My mind is racing. Will the teachers incorporate this? Will they find it helpful? Burdensome? What if they don’t know how to incorporate it in their subject? By constructing this resource, something popped in my mind from January 19, 2020 on Edutopia.
And then I realized it’s just that simple. “What else do you know that I didn’t ask you?” This question is for the kids who excitedly ran home to Google topics learned in school, for those who crave more than we can teach within the confines of schedules, for those who love to delve deep into a topic, for those who can make connections to the topic we teach in such ways that we haven’t even realized yet. So, please...consider adding this question to the end of every test. It may not be a conversation/essay starter for many students, but what if it is for that one? It may open up doors for them you haven’t anticipated.
By Stacy Sweetalla, WATG Board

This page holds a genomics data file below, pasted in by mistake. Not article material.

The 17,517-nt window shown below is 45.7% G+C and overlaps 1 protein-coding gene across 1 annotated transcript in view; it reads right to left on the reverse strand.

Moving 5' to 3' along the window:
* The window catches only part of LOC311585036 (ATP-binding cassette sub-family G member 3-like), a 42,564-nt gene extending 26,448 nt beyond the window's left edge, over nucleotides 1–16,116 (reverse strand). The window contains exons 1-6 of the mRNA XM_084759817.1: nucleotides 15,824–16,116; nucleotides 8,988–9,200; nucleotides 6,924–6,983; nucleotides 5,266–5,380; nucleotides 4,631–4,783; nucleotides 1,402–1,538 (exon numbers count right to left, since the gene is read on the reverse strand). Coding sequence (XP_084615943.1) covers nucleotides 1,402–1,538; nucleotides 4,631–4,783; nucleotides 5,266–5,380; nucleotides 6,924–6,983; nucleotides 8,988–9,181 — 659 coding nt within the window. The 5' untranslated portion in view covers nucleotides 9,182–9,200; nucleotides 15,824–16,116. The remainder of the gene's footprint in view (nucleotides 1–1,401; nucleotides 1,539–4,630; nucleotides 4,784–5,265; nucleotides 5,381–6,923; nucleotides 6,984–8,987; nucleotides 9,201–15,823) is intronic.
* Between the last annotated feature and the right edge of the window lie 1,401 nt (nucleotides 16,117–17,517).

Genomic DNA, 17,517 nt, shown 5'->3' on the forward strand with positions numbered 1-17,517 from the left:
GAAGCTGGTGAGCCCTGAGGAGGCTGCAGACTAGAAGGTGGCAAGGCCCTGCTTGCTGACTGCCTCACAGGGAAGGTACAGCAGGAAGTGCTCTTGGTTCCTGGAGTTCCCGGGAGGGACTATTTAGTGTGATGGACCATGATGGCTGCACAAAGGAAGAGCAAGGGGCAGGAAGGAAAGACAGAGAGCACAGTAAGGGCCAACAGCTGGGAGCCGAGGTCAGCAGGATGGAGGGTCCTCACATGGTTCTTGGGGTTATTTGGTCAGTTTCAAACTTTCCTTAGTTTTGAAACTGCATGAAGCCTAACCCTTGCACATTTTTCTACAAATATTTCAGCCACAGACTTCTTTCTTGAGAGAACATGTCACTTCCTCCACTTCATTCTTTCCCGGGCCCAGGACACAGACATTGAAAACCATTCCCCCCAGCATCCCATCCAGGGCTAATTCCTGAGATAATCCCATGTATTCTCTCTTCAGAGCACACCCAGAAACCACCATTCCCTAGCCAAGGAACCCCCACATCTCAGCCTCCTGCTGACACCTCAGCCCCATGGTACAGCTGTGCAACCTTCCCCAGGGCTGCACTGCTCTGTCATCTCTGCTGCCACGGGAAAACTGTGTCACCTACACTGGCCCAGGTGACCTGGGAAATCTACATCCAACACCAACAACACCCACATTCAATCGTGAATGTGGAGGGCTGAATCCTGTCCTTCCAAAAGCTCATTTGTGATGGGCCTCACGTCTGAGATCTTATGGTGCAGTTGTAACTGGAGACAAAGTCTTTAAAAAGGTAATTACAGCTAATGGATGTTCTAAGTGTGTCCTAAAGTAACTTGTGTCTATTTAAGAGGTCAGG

As we approach a new year, most people are setting personal goals. This is a great opportunity to teach your child how to set goals for themselves, as well as how to monitor and review the goals they set. Richard Cash states, “When working with students, what’s most important in the goal-setting process is the level of commitment the student has toward the goal.” Goals needs to be relevant to students’ lives, including their academic level (Cash 2018). By setting goals, students “…tend to be more self-energized, motivated, and directed toward being successful. With each goal attainment, students develop greater self-efficacy and confidence” (Cash 2018).